Tuesday, June 24, 2014

Mandatory sex offender registration requirement cannot be expunged even if the underlying misdemeanor offense is

California Penal Code §1203.4a provides that an individual convicted of a misdemeanor, who is not granted probation and who is not serving a current sentence for any offense may withdraw his plea of guilty or nolo contendere for the misdemeanor after one year has passed from the imposition of the judgment. During the one year the individual must have served and complied with the sentence of the court. After the imposition of the judgment the individual must also have “lived an honest and upright life and . . . conformed to and obeyed the laws of the land.” Under §1203.4a the individual will be eligible to be released “from all penalties and disabilities resulting from the offense of which he or she has been convicted.”

The California Court of Appeals in People v. Hamdon, 225 Cal.App.4th 1065 (2014) interpreted that “all penalties and disabilities resulting from the offense” did not include California penal code § 290, which requires mandatory sex offender registration. The court stated that expungement of the misdemeanor offense under §1203.4a does not make the individual’s previous convictions a legal nullity. Therefore certain regulatory schemes which are not punishments are excepted from being expunged, such as licensing requirements for attorneys and doctors. The court saw the goal of mandatory sex offender registration as regulation designed for protecting the public and any retributive effects that resulted from it as being insufficient to justify the regulation being treated as a punishment.

The court pointed to California Penal Code §290.5 as the correct means for obtaining relief from mandatory sexual offender registration status. Section 290.5 provides that in order to get relief from mandatory sex offender registration an individual needs a certificate of rehabilitation, which can be obtained after having the underlying criminal offense expunged. Therefore even though Hamdon’s misdemeanor sexual battery conviction was expunged, his mandatory sex offender registration will not be dismissed until he is able to satisfy the requirements set forth in §290.5 for certificate of rehabilitation.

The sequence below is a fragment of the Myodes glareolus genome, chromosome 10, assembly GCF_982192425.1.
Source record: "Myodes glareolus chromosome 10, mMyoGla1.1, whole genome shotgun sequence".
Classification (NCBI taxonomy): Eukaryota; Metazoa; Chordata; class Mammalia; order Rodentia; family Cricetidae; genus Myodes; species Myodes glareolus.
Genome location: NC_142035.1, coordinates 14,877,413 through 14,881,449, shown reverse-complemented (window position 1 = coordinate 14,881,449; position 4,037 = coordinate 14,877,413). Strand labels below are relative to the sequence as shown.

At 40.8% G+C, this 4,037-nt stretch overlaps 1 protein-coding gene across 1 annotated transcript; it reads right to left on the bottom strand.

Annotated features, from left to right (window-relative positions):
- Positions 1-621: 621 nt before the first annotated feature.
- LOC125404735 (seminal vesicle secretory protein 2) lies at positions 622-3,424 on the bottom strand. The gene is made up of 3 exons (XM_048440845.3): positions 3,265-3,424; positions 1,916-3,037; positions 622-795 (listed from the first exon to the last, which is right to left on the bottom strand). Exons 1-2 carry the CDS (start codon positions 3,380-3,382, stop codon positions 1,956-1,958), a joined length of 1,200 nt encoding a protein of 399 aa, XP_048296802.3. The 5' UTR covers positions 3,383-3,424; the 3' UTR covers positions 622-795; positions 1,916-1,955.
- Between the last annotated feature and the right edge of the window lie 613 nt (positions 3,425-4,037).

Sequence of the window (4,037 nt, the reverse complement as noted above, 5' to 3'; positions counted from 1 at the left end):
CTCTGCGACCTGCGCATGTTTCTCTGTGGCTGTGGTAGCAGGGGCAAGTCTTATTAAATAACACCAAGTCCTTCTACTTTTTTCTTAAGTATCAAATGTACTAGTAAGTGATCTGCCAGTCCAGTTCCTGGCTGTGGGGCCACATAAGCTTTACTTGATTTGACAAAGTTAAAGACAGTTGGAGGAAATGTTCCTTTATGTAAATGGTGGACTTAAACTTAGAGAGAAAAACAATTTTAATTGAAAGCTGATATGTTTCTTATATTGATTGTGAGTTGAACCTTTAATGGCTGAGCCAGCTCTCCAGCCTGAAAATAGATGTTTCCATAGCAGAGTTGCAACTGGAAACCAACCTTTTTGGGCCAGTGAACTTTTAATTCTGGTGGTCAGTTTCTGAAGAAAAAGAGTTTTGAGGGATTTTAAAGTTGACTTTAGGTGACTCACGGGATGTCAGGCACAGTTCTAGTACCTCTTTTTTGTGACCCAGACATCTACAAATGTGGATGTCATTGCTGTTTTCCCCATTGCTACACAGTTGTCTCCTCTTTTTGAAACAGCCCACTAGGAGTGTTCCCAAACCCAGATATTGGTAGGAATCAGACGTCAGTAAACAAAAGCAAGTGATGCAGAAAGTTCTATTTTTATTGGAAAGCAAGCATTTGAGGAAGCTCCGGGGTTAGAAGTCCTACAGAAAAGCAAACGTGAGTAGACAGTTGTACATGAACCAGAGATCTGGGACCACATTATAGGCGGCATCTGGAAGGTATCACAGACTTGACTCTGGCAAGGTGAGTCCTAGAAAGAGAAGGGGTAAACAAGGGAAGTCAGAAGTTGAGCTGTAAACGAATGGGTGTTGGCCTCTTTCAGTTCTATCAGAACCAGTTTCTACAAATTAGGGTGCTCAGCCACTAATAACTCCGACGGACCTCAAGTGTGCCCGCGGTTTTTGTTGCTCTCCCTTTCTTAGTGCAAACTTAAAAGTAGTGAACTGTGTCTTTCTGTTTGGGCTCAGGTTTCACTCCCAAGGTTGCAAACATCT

Wednesday, June 11, 2014

A delusional mental state is not enough for an unreasonable self-defense claim to 1st degree murder

Last week the Supreme Court of California ruled on whether a defendant can bring an “unreasonable self-defense” claim based on his delusional mental state at the time of the murder. In People v. Elmore the Court refused to give the jury an instruction of voluntary manslaughter based on an imperfect self-defense. The California Supreme Court Majority stated that, “California cases reflect the understanding that unreasonable self-defense involves a misperception of objective circumstances, not a reaction produced by mental disturbance alone.” The majority went on to give a definition between misperception and a delusion: “A delusional defendant holds a belief that is divorced from the circumstances. The line between mere misperception and delusion is drawn at the absence of an objective correlate.” In the instant case, the court concluded that the defendant Elmore was acting on a delusion devoid of any correlating facts when he attacked the victim.

The facts of the case were as follows: Defendant Elmore was mentally ill and diagnosed with schizophrenia; on several previous occasions the defendant had been diagnosed as psychotic and hospitalized. The defendant was living in a rehabilitation center and on the day of the murder. The defendant was visiting family when he began to act “fidgety and anxious.” The defendant ran away from his family members and was seen attacking the victim, Ella Suggs, whom he stabbed with a sharpened paint brush handle resulting in her death. The defendant grabbed the victim’s necklace before running away. At trial the defendant gave confusing testimony about the event and about what he remembered.  He claimed part of the events of that day he had blacked out and did not remember who --  but knew someone --  threatened him. At trial the defendant wanted an instruction to be given to the jury of unreasonable self defense based on his delusions. The trial court denied the defendant’s motion. At sentencing, he withdrew his plea of not guilty by reason of insanity and was sentenced to 25 years to life for first degree murder. The Supreme Court ruled that the defendant was not entitled to the instruction and the conviction of 1st degree murder must stand. The court reasoned that the defense did not present any evidence that Elmore acted on some misperception of fact in defending himself from a threat, but rather, was delusional about the threat.